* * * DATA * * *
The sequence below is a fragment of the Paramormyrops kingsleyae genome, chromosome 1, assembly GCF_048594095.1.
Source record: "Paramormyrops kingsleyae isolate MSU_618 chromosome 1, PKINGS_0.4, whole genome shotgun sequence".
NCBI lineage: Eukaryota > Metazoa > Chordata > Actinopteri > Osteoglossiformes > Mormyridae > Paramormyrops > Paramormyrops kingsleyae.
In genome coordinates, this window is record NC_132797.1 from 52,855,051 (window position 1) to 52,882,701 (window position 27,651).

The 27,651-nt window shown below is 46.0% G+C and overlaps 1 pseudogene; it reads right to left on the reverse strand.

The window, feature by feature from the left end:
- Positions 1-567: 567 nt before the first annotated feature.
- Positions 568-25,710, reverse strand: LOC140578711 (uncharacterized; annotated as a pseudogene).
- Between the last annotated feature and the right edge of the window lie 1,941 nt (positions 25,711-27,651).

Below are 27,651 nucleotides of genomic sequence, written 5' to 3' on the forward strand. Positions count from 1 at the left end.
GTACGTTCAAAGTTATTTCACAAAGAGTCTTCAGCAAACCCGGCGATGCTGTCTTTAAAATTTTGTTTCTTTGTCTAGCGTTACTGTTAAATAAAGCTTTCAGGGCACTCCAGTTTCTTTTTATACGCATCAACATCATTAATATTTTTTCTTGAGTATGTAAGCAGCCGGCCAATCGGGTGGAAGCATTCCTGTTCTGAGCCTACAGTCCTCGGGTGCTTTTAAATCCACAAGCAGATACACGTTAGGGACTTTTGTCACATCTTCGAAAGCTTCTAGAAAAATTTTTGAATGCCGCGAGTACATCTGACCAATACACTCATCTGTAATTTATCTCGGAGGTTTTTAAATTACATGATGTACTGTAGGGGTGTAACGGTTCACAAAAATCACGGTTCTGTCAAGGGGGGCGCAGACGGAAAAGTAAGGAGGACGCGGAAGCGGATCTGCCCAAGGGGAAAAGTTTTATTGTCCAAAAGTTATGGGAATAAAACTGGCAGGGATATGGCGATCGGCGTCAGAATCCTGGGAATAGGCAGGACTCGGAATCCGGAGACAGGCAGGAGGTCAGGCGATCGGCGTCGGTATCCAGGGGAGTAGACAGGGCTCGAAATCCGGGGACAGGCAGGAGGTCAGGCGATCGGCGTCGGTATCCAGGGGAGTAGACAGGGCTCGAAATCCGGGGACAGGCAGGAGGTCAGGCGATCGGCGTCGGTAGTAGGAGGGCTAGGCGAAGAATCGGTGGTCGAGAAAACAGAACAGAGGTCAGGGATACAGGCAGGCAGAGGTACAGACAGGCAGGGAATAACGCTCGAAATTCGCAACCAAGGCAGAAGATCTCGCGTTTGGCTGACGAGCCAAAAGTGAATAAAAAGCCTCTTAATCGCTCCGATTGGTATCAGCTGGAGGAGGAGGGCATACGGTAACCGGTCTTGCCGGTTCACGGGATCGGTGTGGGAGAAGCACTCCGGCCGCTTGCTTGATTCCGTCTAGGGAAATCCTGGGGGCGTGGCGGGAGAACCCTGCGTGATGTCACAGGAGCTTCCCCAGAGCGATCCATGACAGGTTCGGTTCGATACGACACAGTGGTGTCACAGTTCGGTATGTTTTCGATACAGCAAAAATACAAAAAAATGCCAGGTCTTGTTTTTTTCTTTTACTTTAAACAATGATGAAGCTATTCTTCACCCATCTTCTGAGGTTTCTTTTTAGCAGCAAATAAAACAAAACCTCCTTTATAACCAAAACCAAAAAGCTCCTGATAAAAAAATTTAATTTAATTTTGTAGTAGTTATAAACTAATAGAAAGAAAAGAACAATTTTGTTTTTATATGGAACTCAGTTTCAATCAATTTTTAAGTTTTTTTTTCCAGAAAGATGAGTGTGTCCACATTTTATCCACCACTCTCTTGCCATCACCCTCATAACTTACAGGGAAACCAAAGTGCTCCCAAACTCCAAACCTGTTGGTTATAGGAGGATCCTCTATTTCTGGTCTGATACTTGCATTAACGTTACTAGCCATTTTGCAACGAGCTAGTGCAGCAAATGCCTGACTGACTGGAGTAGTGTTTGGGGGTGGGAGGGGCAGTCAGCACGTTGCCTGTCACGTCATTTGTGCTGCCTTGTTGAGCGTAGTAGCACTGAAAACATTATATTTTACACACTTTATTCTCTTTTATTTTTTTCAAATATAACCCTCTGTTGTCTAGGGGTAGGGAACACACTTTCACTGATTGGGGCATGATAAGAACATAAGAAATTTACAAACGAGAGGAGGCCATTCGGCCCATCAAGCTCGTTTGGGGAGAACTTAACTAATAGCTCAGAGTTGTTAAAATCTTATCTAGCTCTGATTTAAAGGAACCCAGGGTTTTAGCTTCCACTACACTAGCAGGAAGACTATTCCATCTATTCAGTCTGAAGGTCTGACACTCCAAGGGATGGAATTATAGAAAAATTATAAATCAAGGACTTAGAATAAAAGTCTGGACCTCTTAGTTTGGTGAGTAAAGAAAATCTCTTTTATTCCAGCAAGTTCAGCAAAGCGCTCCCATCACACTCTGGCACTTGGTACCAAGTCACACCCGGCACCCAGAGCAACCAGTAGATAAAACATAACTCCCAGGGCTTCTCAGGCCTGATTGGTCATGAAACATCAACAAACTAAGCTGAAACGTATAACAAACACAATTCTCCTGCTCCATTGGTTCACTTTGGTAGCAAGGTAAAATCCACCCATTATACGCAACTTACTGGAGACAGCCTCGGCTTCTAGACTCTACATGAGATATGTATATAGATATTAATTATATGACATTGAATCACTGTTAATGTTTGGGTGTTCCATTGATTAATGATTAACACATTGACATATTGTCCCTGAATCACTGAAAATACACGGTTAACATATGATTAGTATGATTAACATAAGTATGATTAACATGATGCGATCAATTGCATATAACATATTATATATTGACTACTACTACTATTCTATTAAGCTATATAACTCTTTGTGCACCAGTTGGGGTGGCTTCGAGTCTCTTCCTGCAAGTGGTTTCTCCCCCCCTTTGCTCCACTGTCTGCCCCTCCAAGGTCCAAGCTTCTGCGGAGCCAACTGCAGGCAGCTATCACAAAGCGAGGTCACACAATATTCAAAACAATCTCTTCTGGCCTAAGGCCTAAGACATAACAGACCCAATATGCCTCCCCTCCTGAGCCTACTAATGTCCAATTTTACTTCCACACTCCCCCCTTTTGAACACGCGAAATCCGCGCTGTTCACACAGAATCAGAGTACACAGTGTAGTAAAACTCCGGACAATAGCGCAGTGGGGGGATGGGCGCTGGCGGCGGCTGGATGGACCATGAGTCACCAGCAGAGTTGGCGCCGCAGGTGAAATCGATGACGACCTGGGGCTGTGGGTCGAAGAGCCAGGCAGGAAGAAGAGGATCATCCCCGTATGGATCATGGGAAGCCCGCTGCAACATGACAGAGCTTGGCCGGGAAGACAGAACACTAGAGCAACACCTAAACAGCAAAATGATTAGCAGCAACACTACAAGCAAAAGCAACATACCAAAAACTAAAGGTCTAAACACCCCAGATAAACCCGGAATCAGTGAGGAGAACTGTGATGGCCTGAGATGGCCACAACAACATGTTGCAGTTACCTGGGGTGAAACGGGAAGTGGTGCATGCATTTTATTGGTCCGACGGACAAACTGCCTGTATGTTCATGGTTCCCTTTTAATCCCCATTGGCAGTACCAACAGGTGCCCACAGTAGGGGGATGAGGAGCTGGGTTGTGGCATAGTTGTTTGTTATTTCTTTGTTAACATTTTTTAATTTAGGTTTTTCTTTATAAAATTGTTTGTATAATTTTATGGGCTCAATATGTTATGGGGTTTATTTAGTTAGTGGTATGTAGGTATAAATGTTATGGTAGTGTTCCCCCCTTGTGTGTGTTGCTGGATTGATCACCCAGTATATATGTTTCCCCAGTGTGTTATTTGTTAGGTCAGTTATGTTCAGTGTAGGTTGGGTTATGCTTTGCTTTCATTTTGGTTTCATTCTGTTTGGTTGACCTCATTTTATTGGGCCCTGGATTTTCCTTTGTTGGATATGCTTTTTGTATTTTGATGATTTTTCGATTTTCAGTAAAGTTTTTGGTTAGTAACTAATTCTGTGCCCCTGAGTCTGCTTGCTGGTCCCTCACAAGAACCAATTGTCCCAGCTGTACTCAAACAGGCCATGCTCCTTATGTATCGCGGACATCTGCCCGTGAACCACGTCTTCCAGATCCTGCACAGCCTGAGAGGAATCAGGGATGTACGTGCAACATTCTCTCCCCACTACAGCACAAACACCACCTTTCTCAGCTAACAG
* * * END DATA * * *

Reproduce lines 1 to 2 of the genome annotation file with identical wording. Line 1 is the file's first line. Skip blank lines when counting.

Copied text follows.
The sequence below is a fragment of the Paramormyrops kingsleyae genome, chromosome 1, assembly GCF_048594095.1.
Source record: "Paramormyrops kingsleyae isolate MSU_618 chromosome 1, PKINGS_0.4, whole genome shotgun sequence".